Preparing for incoming freshman at New York College as the assistant director of Fischer Residence Hall – a.k.a. Death Dorm – is almost as exhausting as planning a wedding at the Plaza.

Heather wants nothing more than for everything to go smoothly.

Then an attractive junior turns up dead in her room.

Tragic? Absolutely.

Murder? Heather certainly hopes not.

Yet Heather’s rather skilled observational talents and nose for trouble is starting to wonder…

In the meantime, Heather’s mother shows up - the mother who stole all her money and hasn’t visited Heather for years.

Heather really doesn’t have time for this.

After all, with her luck, she’s going to be seeing wedding bullets instead of wedding bells…

The Bride Wore Size 12 was a lot of fun, as this series always is!

I have to say that the later books in the series don’t seem QUITE as perky, fun and humorous as the earlier books – but they are still all of those things.

In the same vein, Cooper – Heather’s hunky P.I. fiancé – is still hot, but doesn’t feel as… real?... as the first books.

I can’t put my finger on it, but it just seems that as good as The Bride Wore Size 12 was, the earlier books in the Heather Wells series were even better.

Don’t get me wrong, though, people!!!

The Bride Wore Size 12 provided plenty of chuckles and an entertaining, fast-paced, surprising mystery.

Plus, I absolutely LOVED the tie-in to Meg Cabot’s Queen of Babble when Lizzie Nichols shows up near the end. What fun!!!

I’m not sure if this is the last Heather Wells book – I would love more – but if it is… well, it’s a happy, satisfying end.

Friday, October 3, 2014

Rebecca

Rebecca is, as the cover states, a classic tale of romantic suspense by Daphne Du Maurier.

Shy and timid, our heroine is stunned when the dashing, enigmatic Maxim de Winter asks him to marry him. They barely know each other but have spent many days in Monte Carlo – while her employer was ill in bed, leaving her an unusual amount of free time – taking drives and enjoying a comfortable quiet.

She knows that his home, Manderley, is revered and that she will be the second Mrs. de Winter, but when she accepts Maxim’s proposal she isn’t too concerned about all that.

Upon arriving at Manderley, however, she finds a magnificent manor that feels as though it’s still inhabited by Rebecca – Maxim’s first wife. The servants still follow her orders as though she were alive, the townsfolk speak of her beauty and grace with awe and the eerie, disconcerting housekeeper, Mrs. Danvers, lays out clothes for Rebecca in her old rooms.

Certain that she will never meet the standard Rebecca met – and feeling it’s clear that Maxim could not possibly love her as he loved his first wife – the second Mrs. de Winter finds a pursuit in uncovering the secrets about Rebecca.

The truths she finds are much darker than she imagined…

When I was much younger I remember seeing Hitchcock’s black-and-white movie Rebecca and being thoroughly creeped out. That’s why I was thrilled to get a chance to read the original novel – since the book is always better, right?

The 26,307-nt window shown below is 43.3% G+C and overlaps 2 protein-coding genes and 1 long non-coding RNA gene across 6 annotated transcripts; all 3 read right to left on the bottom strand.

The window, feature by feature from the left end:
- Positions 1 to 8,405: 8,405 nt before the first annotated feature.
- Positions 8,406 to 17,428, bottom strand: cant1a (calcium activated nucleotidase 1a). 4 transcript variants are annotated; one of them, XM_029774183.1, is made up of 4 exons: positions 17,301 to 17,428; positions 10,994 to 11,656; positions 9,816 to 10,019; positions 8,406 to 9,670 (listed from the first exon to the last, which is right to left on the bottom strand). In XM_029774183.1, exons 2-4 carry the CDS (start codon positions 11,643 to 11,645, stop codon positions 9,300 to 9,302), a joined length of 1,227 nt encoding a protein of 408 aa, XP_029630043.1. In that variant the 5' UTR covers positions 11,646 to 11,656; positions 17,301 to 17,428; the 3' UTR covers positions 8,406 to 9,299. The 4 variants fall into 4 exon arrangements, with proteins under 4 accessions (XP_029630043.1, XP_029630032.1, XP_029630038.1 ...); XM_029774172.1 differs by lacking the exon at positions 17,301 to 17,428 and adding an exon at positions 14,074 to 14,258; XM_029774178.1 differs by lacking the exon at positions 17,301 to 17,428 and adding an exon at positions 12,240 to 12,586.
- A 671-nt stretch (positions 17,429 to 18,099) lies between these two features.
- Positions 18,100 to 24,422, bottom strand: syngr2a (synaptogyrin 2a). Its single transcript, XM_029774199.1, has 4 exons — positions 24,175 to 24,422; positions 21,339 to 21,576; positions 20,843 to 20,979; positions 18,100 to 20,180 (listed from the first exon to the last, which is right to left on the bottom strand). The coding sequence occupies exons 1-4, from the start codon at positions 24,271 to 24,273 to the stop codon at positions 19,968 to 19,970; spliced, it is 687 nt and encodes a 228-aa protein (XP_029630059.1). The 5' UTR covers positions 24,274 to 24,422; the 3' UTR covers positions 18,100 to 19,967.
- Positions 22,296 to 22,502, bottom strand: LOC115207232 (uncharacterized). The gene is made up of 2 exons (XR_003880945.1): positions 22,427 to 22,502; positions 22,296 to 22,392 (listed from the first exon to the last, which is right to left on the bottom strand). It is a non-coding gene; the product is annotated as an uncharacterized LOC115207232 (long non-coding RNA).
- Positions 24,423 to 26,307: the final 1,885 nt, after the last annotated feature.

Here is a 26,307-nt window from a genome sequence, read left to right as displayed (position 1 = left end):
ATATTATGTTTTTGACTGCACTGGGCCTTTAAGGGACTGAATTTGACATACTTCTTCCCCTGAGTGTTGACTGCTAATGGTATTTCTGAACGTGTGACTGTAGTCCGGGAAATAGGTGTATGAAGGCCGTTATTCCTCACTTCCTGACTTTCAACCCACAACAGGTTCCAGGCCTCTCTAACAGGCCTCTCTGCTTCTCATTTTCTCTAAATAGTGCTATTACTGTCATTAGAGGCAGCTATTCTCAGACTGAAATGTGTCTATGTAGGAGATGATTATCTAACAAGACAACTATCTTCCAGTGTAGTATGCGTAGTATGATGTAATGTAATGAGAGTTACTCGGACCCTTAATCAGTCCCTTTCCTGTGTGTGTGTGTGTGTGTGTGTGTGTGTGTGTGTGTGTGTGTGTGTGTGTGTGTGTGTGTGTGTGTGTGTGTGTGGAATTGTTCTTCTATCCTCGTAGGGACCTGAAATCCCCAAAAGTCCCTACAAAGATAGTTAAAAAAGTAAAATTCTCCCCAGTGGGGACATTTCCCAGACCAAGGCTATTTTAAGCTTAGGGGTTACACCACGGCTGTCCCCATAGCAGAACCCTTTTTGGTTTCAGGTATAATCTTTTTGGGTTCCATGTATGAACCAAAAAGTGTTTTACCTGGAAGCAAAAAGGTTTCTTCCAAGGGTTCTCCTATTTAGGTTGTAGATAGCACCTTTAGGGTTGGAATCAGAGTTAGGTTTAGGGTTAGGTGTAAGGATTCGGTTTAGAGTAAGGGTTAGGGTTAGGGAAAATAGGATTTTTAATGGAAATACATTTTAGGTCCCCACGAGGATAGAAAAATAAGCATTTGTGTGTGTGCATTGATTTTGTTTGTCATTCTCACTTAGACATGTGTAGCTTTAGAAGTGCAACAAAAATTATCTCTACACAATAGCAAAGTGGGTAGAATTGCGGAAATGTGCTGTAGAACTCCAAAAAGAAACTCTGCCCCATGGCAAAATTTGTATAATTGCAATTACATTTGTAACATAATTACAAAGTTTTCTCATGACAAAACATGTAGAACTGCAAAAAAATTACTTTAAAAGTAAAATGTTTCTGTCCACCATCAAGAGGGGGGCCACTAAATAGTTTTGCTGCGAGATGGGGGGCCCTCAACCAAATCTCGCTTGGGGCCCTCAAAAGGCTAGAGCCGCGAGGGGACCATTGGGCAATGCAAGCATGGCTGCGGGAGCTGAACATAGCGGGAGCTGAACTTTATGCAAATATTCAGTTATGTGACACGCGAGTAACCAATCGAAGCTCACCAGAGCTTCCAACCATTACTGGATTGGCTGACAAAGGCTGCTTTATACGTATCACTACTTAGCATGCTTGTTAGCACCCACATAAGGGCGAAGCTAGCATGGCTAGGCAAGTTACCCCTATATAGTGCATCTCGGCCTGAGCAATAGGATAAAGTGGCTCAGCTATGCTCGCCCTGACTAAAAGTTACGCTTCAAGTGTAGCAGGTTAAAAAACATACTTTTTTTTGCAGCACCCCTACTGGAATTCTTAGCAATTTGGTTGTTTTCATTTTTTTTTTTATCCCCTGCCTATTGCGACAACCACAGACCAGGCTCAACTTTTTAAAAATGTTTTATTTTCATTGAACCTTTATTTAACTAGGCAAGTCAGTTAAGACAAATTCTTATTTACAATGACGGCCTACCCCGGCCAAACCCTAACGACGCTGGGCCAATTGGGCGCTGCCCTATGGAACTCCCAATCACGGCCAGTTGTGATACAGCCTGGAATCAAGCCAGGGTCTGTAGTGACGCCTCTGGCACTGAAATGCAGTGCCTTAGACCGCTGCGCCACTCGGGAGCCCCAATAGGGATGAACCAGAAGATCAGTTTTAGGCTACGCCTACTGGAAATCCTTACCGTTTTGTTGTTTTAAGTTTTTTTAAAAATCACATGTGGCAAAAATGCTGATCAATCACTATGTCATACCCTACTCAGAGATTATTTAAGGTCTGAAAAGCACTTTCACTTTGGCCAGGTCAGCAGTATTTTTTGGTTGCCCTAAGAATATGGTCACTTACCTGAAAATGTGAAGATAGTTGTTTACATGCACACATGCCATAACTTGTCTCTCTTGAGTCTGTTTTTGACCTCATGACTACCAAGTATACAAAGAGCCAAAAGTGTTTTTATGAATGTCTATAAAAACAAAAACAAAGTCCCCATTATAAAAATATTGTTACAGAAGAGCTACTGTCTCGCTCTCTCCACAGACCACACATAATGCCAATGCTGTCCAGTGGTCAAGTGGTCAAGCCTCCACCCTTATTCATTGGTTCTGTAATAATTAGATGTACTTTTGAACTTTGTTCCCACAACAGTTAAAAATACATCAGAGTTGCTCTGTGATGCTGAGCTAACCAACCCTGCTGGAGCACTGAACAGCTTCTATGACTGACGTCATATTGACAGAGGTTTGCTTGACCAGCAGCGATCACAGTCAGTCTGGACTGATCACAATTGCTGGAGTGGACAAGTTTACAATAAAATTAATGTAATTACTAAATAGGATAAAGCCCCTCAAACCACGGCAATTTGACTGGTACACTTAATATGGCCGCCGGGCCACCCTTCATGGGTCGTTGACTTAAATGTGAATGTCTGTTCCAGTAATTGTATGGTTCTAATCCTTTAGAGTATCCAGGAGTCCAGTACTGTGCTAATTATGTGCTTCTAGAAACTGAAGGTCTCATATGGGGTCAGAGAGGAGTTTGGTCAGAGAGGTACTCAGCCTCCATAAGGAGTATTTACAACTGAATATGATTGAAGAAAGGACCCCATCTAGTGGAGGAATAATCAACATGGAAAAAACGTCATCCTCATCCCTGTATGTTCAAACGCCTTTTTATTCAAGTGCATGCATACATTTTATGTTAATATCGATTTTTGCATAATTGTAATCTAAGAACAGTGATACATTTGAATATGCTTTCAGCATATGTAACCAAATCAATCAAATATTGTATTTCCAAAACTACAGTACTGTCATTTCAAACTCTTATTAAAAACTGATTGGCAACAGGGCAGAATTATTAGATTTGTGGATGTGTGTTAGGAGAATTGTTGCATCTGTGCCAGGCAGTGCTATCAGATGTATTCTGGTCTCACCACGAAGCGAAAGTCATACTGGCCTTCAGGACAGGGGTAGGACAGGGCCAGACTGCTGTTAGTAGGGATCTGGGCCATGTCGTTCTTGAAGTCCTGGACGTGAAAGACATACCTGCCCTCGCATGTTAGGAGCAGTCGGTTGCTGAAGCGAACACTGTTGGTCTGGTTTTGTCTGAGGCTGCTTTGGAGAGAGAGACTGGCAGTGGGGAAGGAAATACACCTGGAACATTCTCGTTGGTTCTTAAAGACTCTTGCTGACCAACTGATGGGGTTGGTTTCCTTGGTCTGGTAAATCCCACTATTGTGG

Rebecca has a wonderfully thick, moody, atmospheric language. We are taken on trips through our narrator’s insecure mind – flights of fancy, imaginings of the worst, etc. It’s a highly realistic first-person voice from a young woman that lacks confidence – and it’s easy to recognize that fear, naiveté and painful nervousness in ourselves.

While reading Rebecca I felt I was at Manderley – it’s a vivid, disturbing, intriguing, daunting yet also lovely and cozy place. It’s a place that could be an ideal home – if it only it weren’t so haunted by the prior Mrs. de Winter.

Of course Mrs. Danvers is very spooky. With an unnerving excitement entering into her face and voice whenever she speaks of Rebecca and a cool look of hatred for our narrator, she gives you the distinct impression of being mentally unstable – dangerously so.

Rebecca is a gothic, nerve-wracking, surprisingly convincing shocker.

Though it’s been a long time since I saw the movie, I was stunned by how exact to the book it was. There was nothing, that I could remember, that was deviated from. I can’t help but wish I had read the book first – of course – so I could have experienced the surprises the first time around here.

My particular version of Rebecca – Harper’s 2006 printing – has author’s notes and extras that were really interesting as well.

One final comment: Our narrator has no first name.

For a while I was sure I had somehow missed it and kept an eagle eye out for it – but, nope. Du Maurier herself confirms she never gave our heroine a first name.

This both exasperates me and titillates me. The fact that Rebecca’s name is not only the title but a central theme of envy and worship throughout the novel gives a brilliant contrast.

So, I’ll accept it. 

Wednesday, October 1, 2014

Playing by Heart

Playing by Heart is a Christian historical fiction romance by Anne Mateer.

After growing up as flighty “Fruity Lu”, Lula Bowman has prided herself in turning her life around – focusing on academics and achieving a prestigious scholarship in mathematics.

When her mother died, Lula’s father looked to her to achieve his dream of her being the first woman with a PhD – and she longs to make him proud, even as he sits now – elderly and heartbreakingly unaware of her accomplishments.

It’s when Lula’s sister Jewel calls her and desperately needs her help after a shocking death shakes the family to their core that Lula’s goals have to be put – reluctantly – on hold.

Moving back home to help her sister, Lula takes a job at the local school as a music instructor and basketball coach – the only options available to her.